MMost drivers are well aware of the unpleasant experience of assessing blame and handling insurance claims after a car accident. But what if an accident occurs and no driver is involved?
This hypothesis is fast approaching as the technology behind self-driving cars advances and countries around the world prepare for more automation on the roads. This month, the UK unveiled a new roadmap to usher in self-driving cars by 2025. The plan makes it clear that the manufacturer of an automated vehicle (AV) – not the driver – will be held accountable accidents that could occur when the car is in autonomous mode.
“We want the UK to be at the forefront of the development and use of this fantastic technology,” said Grant Shapps, UK Transport Secretary. “That’s why we’re investing millions in vital safety research and developing legislation to ensure we get all the benefits this technology promises.”
The UK’s plan, which will consist of new legislation, comes as a patchwork global system of regulations emerges, with various countries adopting different policy frameworks.
France, for example, was one of the first countries to approve a national regulatory regime for self-driving cars. The policy, which is due to take effect in September, waives liability exposure for drivers when vehicles are self-driving. Germany and Japan have also legislated varying levels of liability protection for users of automated vehicles.
In the United States, regulation is fractured as policy-making has been largely delegated to state governments. This allowed liability concerns to remain rather ambiguous, with drivers sometimes being held liable. In 2019, for example, two people were killed in an accident involving a self-driving car. In January of this year, the man who was in the vehicle at the time of the crash was charged by the state of California with manslaughter, the first such criminal prosecution.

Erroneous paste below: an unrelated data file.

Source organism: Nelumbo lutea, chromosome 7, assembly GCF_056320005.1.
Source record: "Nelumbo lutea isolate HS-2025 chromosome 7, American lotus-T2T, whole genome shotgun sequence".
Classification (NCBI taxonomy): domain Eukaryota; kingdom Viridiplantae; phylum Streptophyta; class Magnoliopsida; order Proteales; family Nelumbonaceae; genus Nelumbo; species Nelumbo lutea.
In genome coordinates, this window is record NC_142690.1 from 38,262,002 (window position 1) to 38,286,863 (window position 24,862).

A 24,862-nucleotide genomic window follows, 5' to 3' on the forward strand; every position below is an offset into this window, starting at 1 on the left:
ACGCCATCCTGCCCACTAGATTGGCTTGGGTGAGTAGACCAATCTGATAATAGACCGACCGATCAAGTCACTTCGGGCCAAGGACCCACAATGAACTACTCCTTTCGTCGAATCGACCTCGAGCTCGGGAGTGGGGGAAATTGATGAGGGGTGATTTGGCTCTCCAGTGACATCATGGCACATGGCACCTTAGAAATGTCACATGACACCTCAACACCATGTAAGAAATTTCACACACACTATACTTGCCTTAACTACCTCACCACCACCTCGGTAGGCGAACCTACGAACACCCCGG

However, the US federal government is being pushed to create a universal framework for self-driving cars that will update regulations, enshrining safety standards and various legal responsibilities such as liability protection. In April, a dozen lawmakers sent a letter to the US Department of Transportation, urging the agency to develop a comprehensive federal policy for audio-visual vehicles.
“Removing barriers to scaling, such as outdated regulations, will accelerate the positive impact,” said Maya Ben Dror, head of automotive industry and new mobility at the World Economic Forum. “It’s no surprise to see the UK, a world leader in shaping inclusive audiovisual policies, issuing an insightful update on accountability.”
Automakers have also taken steps to address liability concerns. In 2015, Volvo announced that it would accept responsibility for its cars when they operate in autonomous mode. The Swedish automaker was one of the first major manufacturers to make such a commitment.
Proponents hope that with proper development and safety guardrails, self-driving cars can make the streets much safer for both drivers and pedestrians. The new UK framework allocates £34 million to more security research.
“Driver assistance systems, such as autonomous emergency braking and adaptive cruise control, are already helping millions of drivers stay safe on the roads,” said Edmund King, President of Automotive Association, an industry organization in the UK. “The ultimate prize, in terms of saving thousands of lives and improving mobility for the elderly and less mobile, is worth pursuing.”
Yet, as with liability protections, safety standards for self-driving cars are also instituted in more patchwork ways.
“Globally, there is limited consensus on how to define milestones for AV security, as the problem of defining security invariably becomes a function of the operating environment,” notes the Safe Drive Initiative of the World Economic Forum in its report. Create a Safe Autonomous Vehicle Policy.
Spencer Feingold, Digital Publisher, Audience EngagementWorld Economic Forum
The article was originally published in the World Economic Forum.
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